Okay, so this week has a real practical, need it for a job purpose. I needed a neat light source with a narrow <10 degree beam pattern, reasonably uniform across its output, and around 500 Fc intensity on the target surface. I also needed it to have no appreciable spill light, and in a configuration that allowed me some latitude to shield any stray light from a light sensors location. The application is for measuring the transmission and reflective properties of lens and surface materials. While there are lab sources around, between the cost and the fuss, I decided to have a go at one for myself.
This design is based on the idea that if you take the center beam energy from a narrow optic reflector, the inner most 10 degree zone is pretty uniform. All I needed to do was find one, place it on the smallest point source I had with the necessary intensity, and trim away the part of the light distribution I didn’t want. In this case, I found a Lamina MR16, which had a star board style LED mounted inside it (after you pry off its optic – which was too wide for my use.) I used an off-shelf narrow spot reflector, which generally produces a 15 degree pattern, although it has a fat field area around it. I used the Lamina LED, as it has good light output and a decent heat sink design. In front of this, I created the baffle components to produce the finished output I wanted.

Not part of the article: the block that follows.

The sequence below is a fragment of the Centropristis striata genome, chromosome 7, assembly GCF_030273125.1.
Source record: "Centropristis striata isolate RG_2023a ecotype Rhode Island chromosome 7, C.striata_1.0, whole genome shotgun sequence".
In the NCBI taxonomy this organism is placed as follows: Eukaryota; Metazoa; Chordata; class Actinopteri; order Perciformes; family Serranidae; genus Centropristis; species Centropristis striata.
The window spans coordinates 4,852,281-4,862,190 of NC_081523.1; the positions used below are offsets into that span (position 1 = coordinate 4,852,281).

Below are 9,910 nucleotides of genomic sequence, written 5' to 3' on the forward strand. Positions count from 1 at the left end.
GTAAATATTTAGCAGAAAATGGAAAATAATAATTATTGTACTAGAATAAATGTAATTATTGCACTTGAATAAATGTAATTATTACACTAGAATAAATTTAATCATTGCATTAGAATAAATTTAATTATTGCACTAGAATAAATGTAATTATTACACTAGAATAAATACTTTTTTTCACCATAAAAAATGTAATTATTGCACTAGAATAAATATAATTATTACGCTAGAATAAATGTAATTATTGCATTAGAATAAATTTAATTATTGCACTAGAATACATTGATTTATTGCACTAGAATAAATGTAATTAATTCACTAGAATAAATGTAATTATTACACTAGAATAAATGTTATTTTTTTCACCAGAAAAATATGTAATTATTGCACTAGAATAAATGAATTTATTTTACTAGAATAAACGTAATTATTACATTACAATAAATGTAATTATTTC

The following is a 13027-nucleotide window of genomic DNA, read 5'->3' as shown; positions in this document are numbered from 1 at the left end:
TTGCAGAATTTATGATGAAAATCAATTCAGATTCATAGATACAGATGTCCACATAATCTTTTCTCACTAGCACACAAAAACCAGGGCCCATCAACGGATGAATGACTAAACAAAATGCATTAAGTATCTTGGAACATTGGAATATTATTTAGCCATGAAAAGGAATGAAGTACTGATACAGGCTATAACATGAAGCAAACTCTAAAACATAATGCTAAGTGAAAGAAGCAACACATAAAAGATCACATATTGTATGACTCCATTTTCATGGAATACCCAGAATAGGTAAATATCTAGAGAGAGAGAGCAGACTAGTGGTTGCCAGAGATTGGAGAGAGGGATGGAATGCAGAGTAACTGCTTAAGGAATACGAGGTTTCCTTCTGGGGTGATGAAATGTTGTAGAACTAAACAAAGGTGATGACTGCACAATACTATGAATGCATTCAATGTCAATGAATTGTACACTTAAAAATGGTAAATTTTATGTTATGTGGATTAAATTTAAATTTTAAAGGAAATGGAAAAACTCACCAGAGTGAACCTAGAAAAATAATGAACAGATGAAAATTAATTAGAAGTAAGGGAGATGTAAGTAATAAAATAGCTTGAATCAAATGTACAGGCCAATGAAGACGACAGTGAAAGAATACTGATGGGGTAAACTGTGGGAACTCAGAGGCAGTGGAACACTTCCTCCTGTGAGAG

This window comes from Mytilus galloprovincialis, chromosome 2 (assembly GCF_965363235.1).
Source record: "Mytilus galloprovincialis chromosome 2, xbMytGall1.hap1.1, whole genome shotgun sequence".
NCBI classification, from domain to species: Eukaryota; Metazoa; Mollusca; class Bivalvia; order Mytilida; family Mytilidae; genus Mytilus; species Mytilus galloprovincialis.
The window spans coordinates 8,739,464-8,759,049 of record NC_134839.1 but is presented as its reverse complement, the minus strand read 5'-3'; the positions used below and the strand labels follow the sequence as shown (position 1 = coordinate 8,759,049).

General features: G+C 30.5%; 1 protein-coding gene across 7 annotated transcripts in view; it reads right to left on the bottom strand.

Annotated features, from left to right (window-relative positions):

While one could argue that I could have simply cut a hole in a piece of black cardboard and accomplished the same result, one would be wrong. First, a large flat board with a hole in it is a pain in the tail to work around. Second, the reflected light from the back of the board just scatters everywhere, making control of it difficult. I am speaking from experience here, as that was the first thing I tried, along with black foil and other cheesy messes of gaffer tape and foam core.
This little gadget first uses a short snoot to hold the reflector over the LED and to provide cutoff to about 80 degrees (full width). The first cone strips the beam down to 20 degrees. The second cone cuts the beam down to its final 10 degrees included. The geometry of each outer edge of each cone provides complete cutoff from the perimeter light of the layer below it. The aperture edges are kept as thin as practical to eliminate any potential scatter, resulting in a nice tight pattern.
While there is no way to absorb 100% of the light inside the baffle or from the rear of each cone, the remaining light is emitted from within the confines of the gadget, so shielding it from the light sensor’s view is very easy to accomplish. I use either a baffle panel, some foil and a little tape, or just increase the distance from the background so any light reflected is so diminished by the time it reaches the sensor it is within the noise of the target reflectance and scatter, so is irrelevant. It’s easy enough to test how much is being contributed by simply placing a little tab of tape over the final aperture and taking a reading. This can be subtracted from final readings where it is found to be of importance.